Taken in aggregate, those data points are a solid argument for maintaining a tilt toward small-value stocks when you're in the accumulation phase, then gradually neutralizing the exposure as you age. The 2040 Moderate Index has roughly 14% of its total equity position in smaller stocks, roughly five percentage points of which is in small-value names. The 2015 Moderate Index, by contrast, takes overall small-cap exposure down to about 10% of equity assets, though that position still skews a bit toward the value side of the style box. (For comparison's sake, the Dow Jones Total Stock Market Index has roughly 9% in the small-cap row of the style box, and is equally distributed across investment styles.) Of course, the extent to which you might neutralize such a bet depends in part on your time horizon for your stocks. If you are amassing assets that you don't expect to have to tap in your lifetime, you could reasonably have more "tilts" in your portfolio than someone using the "last breath, last dollar" model.
TIPS: Increase As You Age
The preceding points all discuss market exposures that you should lighten up as you age, with an overall goal of reducing your portfolio's risk level. But where should you be adding? In addition to adding to your portfolio's overall fixed-income stake, Treasury Inflation-Protected Securities are an area to consider increasing as a percentage of that pool. The reason is straightforward: If you're still in your working years, you have the potential to receive raises and cost-of-living adjustments, and those help offset the bite that inflation can take.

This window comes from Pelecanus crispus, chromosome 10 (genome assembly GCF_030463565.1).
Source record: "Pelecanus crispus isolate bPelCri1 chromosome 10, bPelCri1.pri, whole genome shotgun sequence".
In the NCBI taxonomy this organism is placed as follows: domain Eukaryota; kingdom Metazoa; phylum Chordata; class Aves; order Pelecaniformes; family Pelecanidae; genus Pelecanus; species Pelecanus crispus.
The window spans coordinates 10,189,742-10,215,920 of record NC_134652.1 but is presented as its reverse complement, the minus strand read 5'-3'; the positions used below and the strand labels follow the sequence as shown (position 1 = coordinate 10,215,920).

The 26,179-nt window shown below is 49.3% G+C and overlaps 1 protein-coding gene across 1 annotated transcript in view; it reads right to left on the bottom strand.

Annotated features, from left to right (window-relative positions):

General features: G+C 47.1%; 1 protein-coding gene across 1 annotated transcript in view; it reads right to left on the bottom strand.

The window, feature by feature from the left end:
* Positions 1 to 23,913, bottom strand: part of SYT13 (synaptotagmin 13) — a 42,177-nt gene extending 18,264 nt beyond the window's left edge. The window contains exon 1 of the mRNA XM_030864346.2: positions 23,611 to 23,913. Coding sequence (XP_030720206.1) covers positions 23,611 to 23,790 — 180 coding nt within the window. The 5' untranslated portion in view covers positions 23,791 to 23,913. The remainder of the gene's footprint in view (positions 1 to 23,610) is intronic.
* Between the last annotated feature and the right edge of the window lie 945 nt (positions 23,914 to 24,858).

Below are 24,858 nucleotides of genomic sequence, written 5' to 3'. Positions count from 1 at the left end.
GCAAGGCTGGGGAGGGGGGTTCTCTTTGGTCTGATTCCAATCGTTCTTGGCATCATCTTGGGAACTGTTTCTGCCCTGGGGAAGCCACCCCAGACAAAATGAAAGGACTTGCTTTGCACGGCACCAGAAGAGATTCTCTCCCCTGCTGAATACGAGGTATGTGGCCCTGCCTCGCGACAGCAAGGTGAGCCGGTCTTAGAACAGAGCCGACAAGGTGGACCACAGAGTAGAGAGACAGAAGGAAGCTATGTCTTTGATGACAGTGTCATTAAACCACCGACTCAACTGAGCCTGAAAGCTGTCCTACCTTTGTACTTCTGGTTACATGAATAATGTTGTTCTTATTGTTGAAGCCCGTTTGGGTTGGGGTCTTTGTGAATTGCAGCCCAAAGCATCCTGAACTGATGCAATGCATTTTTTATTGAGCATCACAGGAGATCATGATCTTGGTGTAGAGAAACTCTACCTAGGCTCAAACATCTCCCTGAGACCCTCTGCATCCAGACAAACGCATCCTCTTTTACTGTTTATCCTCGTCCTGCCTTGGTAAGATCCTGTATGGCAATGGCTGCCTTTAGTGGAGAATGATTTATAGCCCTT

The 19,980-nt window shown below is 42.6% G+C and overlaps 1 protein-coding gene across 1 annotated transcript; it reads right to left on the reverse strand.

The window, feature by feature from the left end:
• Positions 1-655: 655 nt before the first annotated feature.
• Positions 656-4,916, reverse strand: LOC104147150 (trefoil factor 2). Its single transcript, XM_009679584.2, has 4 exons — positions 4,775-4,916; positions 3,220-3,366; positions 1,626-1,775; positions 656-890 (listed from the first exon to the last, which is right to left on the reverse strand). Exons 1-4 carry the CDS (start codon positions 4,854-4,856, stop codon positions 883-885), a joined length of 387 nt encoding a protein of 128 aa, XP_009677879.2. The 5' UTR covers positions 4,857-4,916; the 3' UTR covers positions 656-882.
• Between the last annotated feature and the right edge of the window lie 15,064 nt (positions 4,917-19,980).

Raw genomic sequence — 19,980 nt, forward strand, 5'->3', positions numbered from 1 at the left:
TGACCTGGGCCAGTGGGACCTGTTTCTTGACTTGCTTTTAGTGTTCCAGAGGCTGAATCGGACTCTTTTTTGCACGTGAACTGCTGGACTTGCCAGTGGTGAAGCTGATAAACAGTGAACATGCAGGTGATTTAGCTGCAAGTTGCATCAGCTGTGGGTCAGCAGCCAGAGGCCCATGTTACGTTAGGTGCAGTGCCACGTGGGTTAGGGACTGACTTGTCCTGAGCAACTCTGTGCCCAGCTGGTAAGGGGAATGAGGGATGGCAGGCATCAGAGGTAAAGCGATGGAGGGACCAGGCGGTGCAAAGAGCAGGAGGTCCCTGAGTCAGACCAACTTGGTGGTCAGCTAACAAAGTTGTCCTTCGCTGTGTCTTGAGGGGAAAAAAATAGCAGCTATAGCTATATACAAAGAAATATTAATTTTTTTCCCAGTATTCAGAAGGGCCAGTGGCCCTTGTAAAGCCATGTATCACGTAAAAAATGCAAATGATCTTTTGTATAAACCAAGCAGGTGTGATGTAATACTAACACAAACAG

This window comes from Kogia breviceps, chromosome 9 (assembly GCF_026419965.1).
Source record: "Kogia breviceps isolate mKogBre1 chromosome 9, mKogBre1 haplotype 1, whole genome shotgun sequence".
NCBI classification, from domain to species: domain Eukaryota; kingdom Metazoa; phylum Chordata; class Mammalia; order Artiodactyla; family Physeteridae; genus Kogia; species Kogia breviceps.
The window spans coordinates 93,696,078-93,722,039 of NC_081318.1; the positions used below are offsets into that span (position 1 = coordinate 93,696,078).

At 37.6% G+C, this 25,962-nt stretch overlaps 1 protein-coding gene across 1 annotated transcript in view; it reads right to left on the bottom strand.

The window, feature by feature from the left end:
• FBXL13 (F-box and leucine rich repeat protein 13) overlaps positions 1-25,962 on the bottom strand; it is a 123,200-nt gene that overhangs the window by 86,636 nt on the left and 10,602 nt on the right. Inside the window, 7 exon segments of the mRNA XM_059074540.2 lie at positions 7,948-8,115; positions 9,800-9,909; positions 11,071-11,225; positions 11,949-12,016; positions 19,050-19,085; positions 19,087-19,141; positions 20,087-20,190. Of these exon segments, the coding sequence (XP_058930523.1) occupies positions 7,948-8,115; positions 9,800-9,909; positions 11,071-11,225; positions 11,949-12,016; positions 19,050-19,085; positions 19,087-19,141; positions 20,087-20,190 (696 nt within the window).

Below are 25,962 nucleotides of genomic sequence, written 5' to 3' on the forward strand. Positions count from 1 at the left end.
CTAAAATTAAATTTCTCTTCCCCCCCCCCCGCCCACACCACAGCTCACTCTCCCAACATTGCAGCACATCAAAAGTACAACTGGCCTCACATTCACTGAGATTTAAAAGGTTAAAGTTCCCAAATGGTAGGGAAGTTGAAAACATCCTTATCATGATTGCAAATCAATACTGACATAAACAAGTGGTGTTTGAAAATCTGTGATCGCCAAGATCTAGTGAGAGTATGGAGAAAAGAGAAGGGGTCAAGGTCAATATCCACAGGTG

But when you retire and turn to your portfolio to fund at least part of your living expenses, the purchasing power of the money you take from that portfolio is apt to decline unless you take steps to offset it. Enter TIPS, which some academics have called the only risk-free asset because of the inflation adjustment you receive on your principal.
Morningstar's Lifetime 2040 Index has a tiny stake in TIPS--less than 10% of the overall fixed-income weighting, but the TIPS position in the 2015 Index consumes close to 20% of the bond stake. This article takes a closer look at optimal TIPS weightings for retirees. Commodities are also often posited as a way to beat inflation and could arguably take a bigger position for retirees, but the Lifetime Allocation Indexes maintain fairly static weightings across age bands, in part because of the fairly high absolute volatility of commodities investments.
A version of this article appeared Nov. 7, 2011.